Managing Persistent Shoulder Pain
4 Possible Reasons Your Shoulder Pain is NOT the Fault of Your Shoulder!
Shoulder pain is a common problem with much variability. Shoulder pain can come in many forms across a wide range of sports, and can have a variety of causes. When coupled with the complexity of the shoulder itself and the required balance between mobility and stability it is easy to understand why it can be difficult to initially pinpoint the cause of an athletes shoulder pain. Certainly we traumatic shoulder injuries in sports like football, hockey, MMA, or wrestling where an athlete ends up with a dislocation of the humeral head, a "separated shoulder" or sprain of the AC joint, etc. These types of traumatic injuries are fairly easy to identify and understand.
For the purpose of this discussion, we are going to focus on the non-traumatic injuries. The chronic, achy, nagging pain that seems to develop over time, or the sharp, pinching pain that occurs with certain movements or positions. These are the descriptions most often given by our athletes. They may or may not have an event to attribute them to, and usually have not responded to the athlete's self-management strategies of ice, ibuprofen, self-soft tissue work with a foam roll or tennis ball. These are the low to moderate level pains that seem to creep up out of nowhere with each workout or as the training volume increases. Sometimes the athlete has had a label slapped on it: rotator cuff tendonitis or tendonosis, impingement, bursitis, rotator cuff strain. While these may be the tissues that are painful and irritated, focusing treatment only on the painful area will rarely yield a lasting result. You may achieve the initial goal of pain relief in the short run, but most often there are other variables to consider which may be contributing to the athletes shoulder pain, and they are not a the local painful area.
"Wait, so you're saying my shoulder pain may not be because of my shoulder? Because, I had an MRI, and they said that clearly my rotator cuff is 'inflamed'. And my shoulder is what hurts! Isn't that the shoulder's fault?"
Yes. That is exactly what I am saying. No, it may not be 'the shoulders fault' (though statements like that will be the topic of future discussion, as the shoulder is a body part, not a separate outside entity for which blame or other qualities can be asserted...).
Certainly chemical pain at the tissue level needs to be addressed, but what the MRI doesn't tell us is WHY the rotator cuff is so 'inflamed'. What is causing that tissue be respond in such a way? Sure pain is an output from the brain, so what is it that's tripped the threat alarm and gained the brain's focused attention?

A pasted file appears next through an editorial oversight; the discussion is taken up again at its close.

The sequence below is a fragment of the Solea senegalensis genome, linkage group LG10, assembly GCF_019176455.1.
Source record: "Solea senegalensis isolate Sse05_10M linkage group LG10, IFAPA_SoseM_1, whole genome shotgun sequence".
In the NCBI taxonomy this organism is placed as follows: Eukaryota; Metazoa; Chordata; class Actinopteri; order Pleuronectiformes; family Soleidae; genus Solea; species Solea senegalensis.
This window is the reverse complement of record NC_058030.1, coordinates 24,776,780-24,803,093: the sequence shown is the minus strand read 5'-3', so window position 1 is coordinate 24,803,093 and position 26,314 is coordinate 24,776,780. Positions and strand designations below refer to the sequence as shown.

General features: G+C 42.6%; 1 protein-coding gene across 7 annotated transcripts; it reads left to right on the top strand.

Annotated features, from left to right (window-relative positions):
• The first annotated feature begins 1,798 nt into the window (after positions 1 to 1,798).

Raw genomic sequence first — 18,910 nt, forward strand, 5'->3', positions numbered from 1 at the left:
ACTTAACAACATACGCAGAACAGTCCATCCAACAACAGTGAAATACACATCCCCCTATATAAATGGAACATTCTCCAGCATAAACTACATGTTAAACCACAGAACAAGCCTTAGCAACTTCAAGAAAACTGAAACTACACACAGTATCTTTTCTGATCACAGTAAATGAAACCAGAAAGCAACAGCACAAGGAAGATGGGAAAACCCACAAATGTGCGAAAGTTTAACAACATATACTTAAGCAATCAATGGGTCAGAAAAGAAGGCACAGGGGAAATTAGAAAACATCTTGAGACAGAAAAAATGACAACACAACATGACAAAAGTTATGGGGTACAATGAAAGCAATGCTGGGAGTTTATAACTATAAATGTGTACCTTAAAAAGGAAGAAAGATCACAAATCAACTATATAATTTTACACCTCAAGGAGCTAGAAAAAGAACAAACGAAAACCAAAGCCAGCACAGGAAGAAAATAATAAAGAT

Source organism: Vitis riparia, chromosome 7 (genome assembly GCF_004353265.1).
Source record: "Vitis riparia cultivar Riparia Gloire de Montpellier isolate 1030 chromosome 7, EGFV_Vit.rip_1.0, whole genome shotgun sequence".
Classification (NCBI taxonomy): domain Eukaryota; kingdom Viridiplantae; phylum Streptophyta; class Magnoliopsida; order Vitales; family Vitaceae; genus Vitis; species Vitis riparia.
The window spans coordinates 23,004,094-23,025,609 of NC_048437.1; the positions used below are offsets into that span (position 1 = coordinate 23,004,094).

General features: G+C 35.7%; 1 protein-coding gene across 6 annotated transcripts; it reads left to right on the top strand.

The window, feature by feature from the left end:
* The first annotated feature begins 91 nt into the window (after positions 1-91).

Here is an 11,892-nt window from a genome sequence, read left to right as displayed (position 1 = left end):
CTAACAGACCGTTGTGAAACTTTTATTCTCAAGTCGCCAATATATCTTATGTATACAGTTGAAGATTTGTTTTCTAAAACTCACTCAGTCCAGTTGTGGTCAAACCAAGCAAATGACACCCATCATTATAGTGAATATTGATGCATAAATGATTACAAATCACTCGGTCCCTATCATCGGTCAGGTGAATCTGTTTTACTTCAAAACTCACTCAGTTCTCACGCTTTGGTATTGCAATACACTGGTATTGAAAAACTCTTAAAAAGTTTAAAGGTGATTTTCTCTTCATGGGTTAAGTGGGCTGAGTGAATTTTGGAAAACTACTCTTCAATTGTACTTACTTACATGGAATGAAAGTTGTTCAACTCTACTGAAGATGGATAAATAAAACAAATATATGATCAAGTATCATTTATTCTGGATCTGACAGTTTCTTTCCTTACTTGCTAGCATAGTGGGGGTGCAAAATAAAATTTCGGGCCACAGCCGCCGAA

First let's dive into 4 possible variables that may be contributing to your symptoms, the potential Source of the problem, which may be presenting as pain and irritation of the rotator curff, the Site of the problem.
4 Possible Contributors to Shoulder Pain
1. Inadequate Scapular Stabilization
The scapula, or shoulder blade, is a key component of the shoulder girdle. It is a point of attachment for muscle that connect scapula to humerus, scapula to thoracic spine & rib cage, scapula to cervical spine, and scapula to strenum. It is also provides the stable base and dynamically controls and positions the glenohumeral joint during movement. The rhythm or coordination of motion which takes place between the rotation of the humeral head & glenoid (the ball & socket) and the rotation of the scapula itself has been the topic of much attention over the years.
Inadequate scapular stabilization, usually seen as weakness or deficiency of function of the serratus anterior, middle & lower trapezius, rhomboids, also puts the rotator cuff at a disadvantage by preventing optimal activation and force production of the rotator cuff. Clinically, chronic tension in muscles like the levator, upper trapezius, cervical & thoracic paraspinals, pec minor, and rotator cuff muscles are often seen as a compensation for inadequate stabilization of the scapula. This may also be a contributing factor in issues related to lack of motion in the cervical and thoracic spine. Often times it is not stretching or mobilization that needs to occur at the thoracic or cervical spine, but rather strengthening & development of neuromuscular control to improve scapular stability.